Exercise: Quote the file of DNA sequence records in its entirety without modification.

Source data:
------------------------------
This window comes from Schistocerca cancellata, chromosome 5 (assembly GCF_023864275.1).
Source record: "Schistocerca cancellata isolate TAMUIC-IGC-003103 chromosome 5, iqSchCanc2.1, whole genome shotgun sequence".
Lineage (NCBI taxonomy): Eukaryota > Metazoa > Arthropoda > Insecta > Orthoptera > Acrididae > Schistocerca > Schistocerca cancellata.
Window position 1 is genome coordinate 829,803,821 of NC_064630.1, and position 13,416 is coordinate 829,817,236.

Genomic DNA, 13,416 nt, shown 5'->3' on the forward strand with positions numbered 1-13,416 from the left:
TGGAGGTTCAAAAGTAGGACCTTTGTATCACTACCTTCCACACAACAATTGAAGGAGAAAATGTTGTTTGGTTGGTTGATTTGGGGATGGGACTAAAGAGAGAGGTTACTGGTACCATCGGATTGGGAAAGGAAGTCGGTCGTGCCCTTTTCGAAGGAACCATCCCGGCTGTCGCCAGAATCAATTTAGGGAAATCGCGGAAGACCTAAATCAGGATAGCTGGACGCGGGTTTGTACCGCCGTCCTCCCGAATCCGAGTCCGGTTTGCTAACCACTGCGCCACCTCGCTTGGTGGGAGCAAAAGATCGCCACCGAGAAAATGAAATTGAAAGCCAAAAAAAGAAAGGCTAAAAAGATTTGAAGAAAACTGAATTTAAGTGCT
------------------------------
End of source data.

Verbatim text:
This window comes from Schistocerca cancellata, chromosome 5 (assembly GCF_023864275.1).
Source record: "Schistocerca cancellata isolate TAMUIC-IGC-003103 chromosome 5, iqSchCanc2.1, whole genome shotgun sequence".
Lineage (NCBI taxonomy): Eukaryota > Metazoa > Arthropoda > Insecta > Orthoptera > Acrididae > Schistocerca > Schistocerca cancellata.
Window position 1 is genome coordinate 829,803,821 of NC_064630.1, and position 13,416 is coordinate 829,817,236.

Genomic DNA, 13,416 nt, shown 5'->3' on the forward strand with positions numbered 1-13,416 from the left:
TGGAGGTTCAAAAGTAGGACCTTTGTATCACTACCTTCCACACAACAATTGAAGGAGAAAATGTTGTTTGGTTGGTTGATTTGGGGATGGGACTAAAGAGAGAGGTTACTGGTACCATCGGATTGGGAAAGGAAGTCGGTCGTGCCCTTTTCGAAGGAACCATCCCGGCTGTCGCCAGAATCAATTTAGGGAAATCGCGGAAGACCTAAATCAGGATAGCTGGACGCGGGTTTGTACCGCCGTCCTCCCGAATCCGAGTCCGGTTTGCTAACCACTGCGCCACCTCGCTTGGTGGGAGCAAAAGATCGCCACCGAGAAAATGAAATTGAAAGCCAAAAAAAGAAAGGCTAAAAAGATTTGAAGAAAACTGAATTTAAGTGCT